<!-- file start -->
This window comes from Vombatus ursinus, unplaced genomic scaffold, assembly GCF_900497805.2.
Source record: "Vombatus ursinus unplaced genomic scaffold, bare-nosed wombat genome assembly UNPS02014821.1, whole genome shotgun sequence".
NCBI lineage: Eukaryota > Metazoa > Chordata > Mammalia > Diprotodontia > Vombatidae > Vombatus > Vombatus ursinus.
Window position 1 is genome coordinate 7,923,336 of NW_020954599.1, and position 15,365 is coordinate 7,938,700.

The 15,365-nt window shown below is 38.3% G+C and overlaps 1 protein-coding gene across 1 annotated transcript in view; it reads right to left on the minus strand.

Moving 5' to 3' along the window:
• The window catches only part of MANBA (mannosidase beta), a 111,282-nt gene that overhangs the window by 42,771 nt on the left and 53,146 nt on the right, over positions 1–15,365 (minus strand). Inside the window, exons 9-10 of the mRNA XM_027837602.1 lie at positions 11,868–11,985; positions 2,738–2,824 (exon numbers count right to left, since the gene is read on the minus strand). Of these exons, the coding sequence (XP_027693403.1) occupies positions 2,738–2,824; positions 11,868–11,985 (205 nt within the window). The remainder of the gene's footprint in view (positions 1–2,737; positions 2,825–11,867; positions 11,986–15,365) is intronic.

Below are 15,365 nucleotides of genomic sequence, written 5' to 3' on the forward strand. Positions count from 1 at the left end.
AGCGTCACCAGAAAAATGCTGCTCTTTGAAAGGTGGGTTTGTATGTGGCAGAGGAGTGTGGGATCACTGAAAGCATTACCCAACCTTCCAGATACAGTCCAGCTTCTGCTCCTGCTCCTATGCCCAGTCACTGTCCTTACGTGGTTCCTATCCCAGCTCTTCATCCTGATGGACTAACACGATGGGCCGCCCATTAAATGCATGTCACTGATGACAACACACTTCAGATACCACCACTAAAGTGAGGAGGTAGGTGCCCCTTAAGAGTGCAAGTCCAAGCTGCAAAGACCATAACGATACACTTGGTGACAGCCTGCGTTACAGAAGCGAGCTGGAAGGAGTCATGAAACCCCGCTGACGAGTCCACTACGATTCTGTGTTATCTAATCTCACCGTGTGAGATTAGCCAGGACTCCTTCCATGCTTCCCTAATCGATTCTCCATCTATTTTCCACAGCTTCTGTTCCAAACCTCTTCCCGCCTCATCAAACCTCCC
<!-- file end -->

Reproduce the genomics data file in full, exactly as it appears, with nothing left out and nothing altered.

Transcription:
This window comes from Vombatus ursinus, unplaced genomic scaffold, assembly GCF_900497805.2.
Source record: "Vombatus ursinus unplaced genomic scaffold, bare-nosed wombat genome assembly UNPS02014821.1, whole genome shotgun sequence".
NCBI lineage: Eukaryota > Metazoa > Chordata > Mammalia > Diprotodontia > Vombatidae > Vombatus > Vombatus ursinus.
Window position 1 is genome coordinate 7,923,336 of NW_020954599.1, and position 15,365 is coordinate 7,938,700.

The 15,365-nt window shown below is 38.3% G+C and overlaps 1 protein-coding gene across 1 annotated transcript in view; it reads right to left on the minus strand.

Moving 5' to 3' along the window:
• The window catches only part of MANBA (mannosidase beta), a 111,282-nt gene that overhangs the window by 42,771 nt on the left and 53,146 nt on the right, over positions 1–15,365 (minus strand). Inside the window, exons 9-10 of the mRNA XM_027837602.1 lie at positions 11,868–11,985; positions 2,738–2,824 (exon numbers count right to left, since the gene is read on the minus strand). Of these exons, the coding sequence (XP_027693403.1) occupies positions 2,738–2,824; positions 11,868–11,985 (205 nt within the window). The remainder of the gene's footprint in view (positions 1–2,737; positions 2,825–11,867; positions 11,986–15,365) is intronic.

Below are 15,365 nucleotides of genomic sequence, written 5' to 3' on the forward strand. Positions count from 1 at the left end.
AGCGTCACCAGAAAAATGCTGCTCTTTGAAAGGTGGGTTTGTATGTGGCAGAGGAGTGTGGGATCACTGAAAGCATTACCCAACCTTCCAGATACAGTCCAGCTTCTGCTCCTGCTCCTATGCCCAGTCACTGTCCTTACGTGGTTCCTATCCCAGCTCTTCATCCTGATGGACTAACACGATGGGCCGCCCATTAAATGCATGTCACTGATGACAACACACTTCAGATACCACCACTAAAGTGAGGAGGTAGGTGCCCCTTAAGAGTGCAAGTCCAAGCTGCAAAGACCATAACGATACACTTGGTGACAGCCTGCGTTACAGAAGCGAGCTGGAAGGAGTCATGAAACCCCGCTGACGAGTCCACTACGATTCTGTGTTATCTAATCTCACCGTGTGAGATTAGCCAGGACTCCTTCCATGCTTCCCTAATCGATTCTCCATCTATTTTCCACAGCTTCTGTTCCAAACCTCTTCCCGCCTCATCAAACCTCCC